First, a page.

When Hannah’s life is threatened, Xander is forced to fully look at his life and realize what losing Hannah would do to him. As the killer gets closer, Xander and Hannah get closer but Xander finds it difficult to convince Hannah that his feelings are real and not just a product of the situation.
For the most part I really enjoyed this book. The character development was great, the plot moved along well and I really liked that the main male character was not drop dead gorgeous. (I mean really, how many times do we meet a Brad Pitt?!) I really liked how the characters had a long relationship with each other and that love had grown with that relationship. The White Rose killer story line was believable and had me mentally pointing the finger at several different characters as the novel progressed.
This is not the first book in the series and there were several moments where I felt that I needed to have read the first books to really understand what was going on. I also really struggled with all the minor characters. There are a lot of minor characters and we are given some background history on almost all of them. I really struggled to keep all of them straight in my head and found myself having to stop to reread portions of the book to try and figure who was who.
The book was left wide open for another in the series and there were minor story lines that flowed throughout the main thread that could easily be picked up in other novels. I will definitely read the next book in the series. I love it when the characters I have fallen in love with are in other books. I would recommend reading Common Grounds.
Available at Desert Breeze Publishing.
Sorcery and Celia, or the Enchanted Chocolate Pot by Patricia Wrede and Caroline Stevermer is the first book in a trilogy. The book takes place in Victorian England but magic exists. Most of the book is told through letters between two cousins, Celia and Kate. It took me a minute to get used to the writing style since both characters speak in first person because they are personal letters that are written but once I got used to it the story flowed easily. Kate is in London partaking of the London Season while Celia is in the country which is why the women are writing to each other. Right after Kate arrives in London she is mistaken for another character and is almost killed by poisoned chocolate. Kate and Celia spend the rest of the novel trying to figure out why she was almost poisoned and as they get closer to the answer both their lives are threatened numerous times. During the investigation both women meet men who start to play a large part in the mystery and in their own lives.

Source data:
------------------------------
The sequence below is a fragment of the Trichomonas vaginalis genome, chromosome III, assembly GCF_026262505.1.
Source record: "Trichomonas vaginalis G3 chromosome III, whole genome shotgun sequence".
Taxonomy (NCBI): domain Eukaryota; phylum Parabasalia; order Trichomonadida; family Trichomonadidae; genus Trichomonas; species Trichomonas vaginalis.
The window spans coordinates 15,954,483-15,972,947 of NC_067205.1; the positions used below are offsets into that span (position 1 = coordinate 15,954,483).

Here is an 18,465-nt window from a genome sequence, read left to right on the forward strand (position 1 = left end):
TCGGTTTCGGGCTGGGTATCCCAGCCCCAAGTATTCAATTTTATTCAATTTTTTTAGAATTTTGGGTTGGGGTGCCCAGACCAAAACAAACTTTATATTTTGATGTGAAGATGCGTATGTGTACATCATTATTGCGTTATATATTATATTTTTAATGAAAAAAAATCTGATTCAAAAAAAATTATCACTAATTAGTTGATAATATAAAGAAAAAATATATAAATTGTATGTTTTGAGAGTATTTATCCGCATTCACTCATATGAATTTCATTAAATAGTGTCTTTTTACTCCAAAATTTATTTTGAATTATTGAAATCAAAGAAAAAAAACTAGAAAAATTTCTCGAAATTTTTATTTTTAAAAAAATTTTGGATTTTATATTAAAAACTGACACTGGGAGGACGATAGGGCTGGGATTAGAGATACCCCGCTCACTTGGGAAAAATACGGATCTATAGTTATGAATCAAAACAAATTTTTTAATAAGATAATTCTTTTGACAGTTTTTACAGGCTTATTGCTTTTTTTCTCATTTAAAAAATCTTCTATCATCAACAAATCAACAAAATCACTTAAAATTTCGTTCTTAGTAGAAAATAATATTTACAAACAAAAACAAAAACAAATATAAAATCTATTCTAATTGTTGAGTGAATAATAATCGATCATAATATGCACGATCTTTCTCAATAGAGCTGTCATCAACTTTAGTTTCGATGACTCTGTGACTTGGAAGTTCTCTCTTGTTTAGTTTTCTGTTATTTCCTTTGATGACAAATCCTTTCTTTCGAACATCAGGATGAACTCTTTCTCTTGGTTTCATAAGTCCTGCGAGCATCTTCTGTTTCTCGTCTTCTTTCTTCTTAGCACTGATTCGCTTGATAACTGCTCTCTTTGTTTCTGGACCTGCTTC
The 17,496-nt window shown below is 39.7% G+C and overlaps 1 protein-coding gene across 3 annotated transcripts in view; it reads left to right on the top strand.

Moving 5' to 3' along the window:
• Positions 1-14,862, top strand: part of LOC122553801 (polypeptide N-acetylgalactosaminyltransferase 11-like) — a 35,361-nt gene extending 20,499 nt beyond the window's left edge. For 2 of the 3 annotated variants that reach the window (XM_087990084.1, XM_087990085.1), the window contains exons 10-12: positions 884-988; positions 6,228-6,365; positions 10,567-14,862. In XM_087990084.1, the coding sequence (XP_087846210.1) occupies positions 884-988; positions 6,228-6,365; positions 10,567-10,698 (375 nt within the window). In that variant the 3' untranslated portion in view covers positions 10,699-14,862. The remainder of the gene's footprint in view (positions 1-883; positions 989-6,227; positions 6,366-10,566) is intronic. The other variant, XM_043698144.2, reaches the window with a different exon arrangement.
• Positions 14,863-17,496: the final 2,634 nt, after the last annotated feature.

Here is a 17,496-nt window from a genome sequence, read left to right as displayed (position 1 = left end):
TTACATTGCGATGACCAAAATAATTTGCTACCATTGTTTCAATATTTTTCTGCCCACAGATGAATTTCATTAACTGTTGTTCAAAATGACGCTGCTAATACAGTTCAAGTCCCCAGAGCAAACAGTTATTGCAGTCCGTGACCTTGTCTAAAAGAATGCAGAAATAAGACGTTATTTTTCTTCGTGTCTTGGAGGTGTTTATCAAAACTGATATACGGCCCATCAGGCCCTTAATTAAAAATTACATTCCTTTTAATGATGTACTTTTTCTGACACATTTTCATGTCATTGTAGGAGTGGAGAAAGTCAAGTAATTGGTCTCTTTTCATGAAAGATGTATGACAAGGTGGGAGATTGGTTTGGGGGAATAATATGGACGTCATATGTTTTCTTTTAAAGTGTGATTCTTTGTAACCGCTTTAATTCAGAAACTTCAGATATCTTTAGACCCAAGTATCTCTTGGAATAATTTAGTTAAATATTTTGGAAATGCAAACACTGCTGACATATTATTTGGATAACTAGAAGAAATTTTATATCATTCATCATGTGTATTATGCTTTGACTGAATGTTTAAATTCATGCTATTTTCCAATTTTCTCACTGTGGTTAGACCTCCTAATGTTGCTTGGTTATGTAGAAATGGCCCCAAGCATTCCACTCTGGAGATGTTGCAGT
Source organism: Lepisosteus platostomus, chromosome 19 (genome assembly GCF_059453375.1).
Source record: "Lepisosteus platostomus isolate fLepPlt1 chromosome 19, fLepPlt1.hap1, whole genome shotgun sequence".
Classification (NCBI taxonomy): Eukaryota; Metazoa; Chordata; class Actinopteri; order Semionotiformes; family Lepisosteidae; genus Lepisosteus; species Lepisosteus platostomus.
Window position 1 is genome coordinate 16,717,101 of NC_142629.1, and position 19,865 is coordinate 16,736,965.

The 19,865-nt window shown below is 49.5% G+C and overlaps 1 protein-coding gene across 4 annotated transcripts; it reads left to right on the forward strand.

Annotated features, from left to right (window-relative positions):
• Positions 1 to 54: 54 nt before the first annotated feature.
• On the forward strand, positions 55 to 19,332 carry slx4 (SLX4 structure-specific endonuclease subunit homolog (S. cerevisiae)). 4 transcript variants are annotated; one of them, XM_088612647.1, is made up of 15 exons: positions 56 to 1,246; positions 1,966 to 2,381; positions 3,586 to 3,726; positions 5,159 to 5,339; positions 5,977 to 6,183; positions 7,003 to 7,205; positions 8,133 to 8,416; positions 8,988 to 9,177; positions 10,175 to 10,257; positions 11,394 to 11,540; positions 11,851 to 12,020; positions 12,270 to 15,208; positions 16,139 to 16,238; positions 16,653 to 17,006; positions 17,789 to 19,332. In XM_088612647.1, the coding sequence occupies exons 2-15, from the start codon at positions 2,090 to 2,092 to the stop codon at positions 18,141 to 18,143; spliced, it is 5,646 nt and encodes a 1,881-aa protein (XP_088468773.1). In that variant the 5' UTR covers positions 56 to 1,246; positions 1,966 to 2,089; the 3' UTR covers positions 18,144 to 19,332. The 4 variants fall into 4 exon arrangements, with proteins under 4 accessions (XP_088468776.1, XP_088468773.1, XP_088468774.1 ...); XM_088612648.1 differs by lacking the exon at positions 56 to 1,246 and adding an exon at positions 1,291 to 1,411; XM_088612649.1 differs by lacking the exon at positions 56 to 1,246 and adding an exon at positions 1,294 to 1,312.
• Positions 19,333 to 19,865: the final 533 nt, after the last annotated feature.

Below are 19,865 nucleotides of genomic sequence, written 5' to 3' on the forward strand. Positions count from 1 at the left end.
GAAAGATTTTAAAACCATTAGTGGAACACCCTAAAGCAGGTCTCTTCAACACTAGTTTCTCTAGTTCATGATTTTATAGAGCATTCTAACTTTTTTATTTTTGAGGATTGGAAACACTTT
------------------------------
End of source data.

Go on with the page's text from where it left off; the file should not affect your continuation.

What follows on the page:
I love the friendship the two women share and the bond that exists between them that is evident in their letters. It is nice to see such a friendship between two strong women. I also love the women’s attitude toward their family members. It reminded me of my own crazy family, where an aunt drives everyone nuts but you love them anyway. The story brings to light the foibles and weaknesses the two women have in addition to their strengths and I couldn’t help but think of the saying that we admire people for their strengths but love them for their weaknesses. It is the way the women handle their weaknesses, while acknowledging them, that make the characters so endearing (in addition to their great wit).
This is one of my favorite series and I have read it several times. I highly recommend it the entire series.